Something to also keep in mind is that, if you order your bike online, you'll also be in charge of assembly. Overall, even beginners can handle putting together these bikes, and the process will likely take somewhere between fifteen to thirty minutes, depending on the model and your overall skill level.
Suspension is an essential component of a mountain bike, and the models available from Schwinn are no exception whatsoever. Pretty much all their mountain cycles include some form of suspension, including top quality suspension forks. With the suspension systems in place, you can rest easy knowing that your bike will mostly absorb bumps and rough impacts as you ride.
A downside to the suspension system is that thanks to the inexpensive price point of these cycles, you won't be able to turn the suspension off. The result is that you can have a difficult time peddling on flat surfaces, so you'll need to reserve this bike for hitting the trails, rather than a ride across town. The full suspension also adds to the weight of these cycles, which can be cumbersome to handle.
Parts Upgrades and Replacements
For some people, buying a bike is only the first step, and they proceed to upgrade the different parts on the frame to better suit their needs. For others, the time will inevitably come that they wish to replace an individual aspect of the bike, rather than purchase the new one. The question then becomes if their model will make that possible.
In the case of Schwinn mountain bikes, the answer to that question is yes. If you need to, it's rather easy to replace certain parts along the way. Depending on your skill level, you may be able to handle the process yourself, or you may want to trust a professional bike mechanic to handle the job. Either way, you won't have much hassle upgrading as you go along.
The unfortunate aspect is that it's likely you'll need to replace some parts from the get-go so that you can have a better overall biking experience—which can potentially cost more than the sticker price of a Schwinn mountain bike on its own.
Aside from considering the overall build and customization, one of the essential aspects of a bike is knowing how it rides. Like we mentioned above already, the dual suspension serves as almost a double-edged sword, making the bicycle somewhat clunky to use when you're not on rough terrain. The additional weight can also be a bit of a burden when it comes to uphill climbs, but it's certainly not impossible.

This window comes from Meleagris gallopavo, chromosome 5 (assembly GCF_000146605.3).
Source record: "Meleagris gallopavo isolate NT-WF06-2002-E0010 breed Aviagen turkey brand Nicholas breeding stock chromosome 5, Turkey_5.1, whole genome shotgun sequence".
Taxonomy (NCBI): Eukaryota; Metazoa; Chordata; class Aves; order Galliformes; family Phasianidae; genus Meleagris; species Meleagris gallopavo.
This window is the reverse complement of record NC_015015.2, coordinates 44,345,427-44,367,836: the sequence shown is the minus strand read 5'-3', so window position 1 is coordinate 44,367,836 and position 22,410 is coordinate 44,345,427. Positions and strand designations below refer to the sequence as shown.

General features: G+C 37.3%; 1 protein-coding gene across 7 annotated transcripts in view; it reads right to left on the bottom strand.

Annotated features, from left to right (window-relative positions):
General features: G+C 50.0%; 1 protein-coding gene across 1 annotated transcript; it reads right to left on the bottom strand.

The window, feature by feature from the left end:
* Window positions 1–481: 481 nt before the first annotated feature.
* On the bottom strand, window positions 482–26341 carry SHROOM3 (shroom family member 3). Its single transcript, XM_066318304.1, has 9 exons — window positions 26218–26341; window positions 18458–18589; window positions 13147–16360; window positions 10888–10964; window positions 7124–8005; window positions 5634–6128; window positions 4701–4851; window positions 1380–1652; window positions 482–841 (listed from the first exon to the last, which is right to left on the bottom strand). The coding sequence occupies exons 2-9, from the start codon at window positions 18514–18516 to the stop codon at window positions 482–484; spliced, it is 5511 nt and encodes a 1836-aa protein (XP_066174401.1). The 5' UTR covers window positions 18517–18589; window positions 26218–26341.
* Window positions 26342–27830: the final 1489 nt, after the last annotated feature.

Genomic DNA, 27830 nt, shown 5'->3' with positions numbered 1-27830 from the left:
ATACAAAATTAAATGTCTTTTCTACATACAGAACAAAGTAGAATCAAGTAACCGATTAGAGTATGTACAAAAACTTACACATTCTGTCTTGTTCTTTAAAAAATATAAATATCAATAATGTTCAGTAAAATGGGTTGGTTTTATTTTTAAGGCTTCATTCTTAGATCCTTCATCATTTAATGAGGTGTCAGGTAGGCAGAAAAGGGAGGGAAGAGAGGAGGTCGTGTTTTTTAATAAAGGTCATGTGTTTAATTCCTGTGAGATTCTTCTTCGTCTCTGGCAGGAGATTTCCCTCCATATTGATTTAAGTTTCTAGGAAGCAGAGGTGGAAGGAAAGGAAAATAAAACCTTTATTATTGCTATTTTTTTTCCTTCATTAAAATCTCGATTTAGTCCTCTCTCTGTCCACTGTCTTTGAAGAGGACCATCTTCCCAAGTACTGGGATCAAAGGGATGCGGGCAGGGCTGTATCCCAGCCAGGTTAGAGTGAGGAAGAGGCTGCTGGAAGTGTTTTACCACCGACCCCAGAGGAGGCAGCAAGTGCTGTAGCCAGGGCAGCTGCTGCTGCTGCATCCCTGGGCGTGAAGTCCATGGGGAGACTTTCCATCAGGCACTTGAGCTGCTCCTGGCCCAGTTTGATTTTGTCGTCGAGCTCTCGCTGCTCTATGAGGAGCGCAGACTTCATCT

The various speed settings will give you some leeway in how you handle, and it's not as if you need to fight the bike to get it to go the way you want. However, with so many specializations in the world of mountain bikes, you often need individual cycles for specific activities, be it gravity biking or cross-country riding.
Schwinn's offerings are more accurately described as all-around bikes, as you can use them for a variety of activities. However, they aren't meant to go through the same level of severe beating that a specialized cycle will handle, so it's best to save a Schwinn for riding around hills and trails, and not taking it on incredibly extreme terrain.
Part of what makes Schwinn mountain bikes so unsuited for more hard riding is the lack of overall strength. As mentioned, they have enough structural build to handle regular mountain riding, but aluminum frames are not the most durable around, which means they can't stand up to incredibly rough rides over time.
That's not to say that you can't get decent mileage out of a Schwinn mountain bike, but only if you accept its limitations. Putting it through big jumps or anything else extensive won't serve you well, but the Signature Series models will hold their own, so long as you conduct proper maintenance and pay attention to how you're riding it.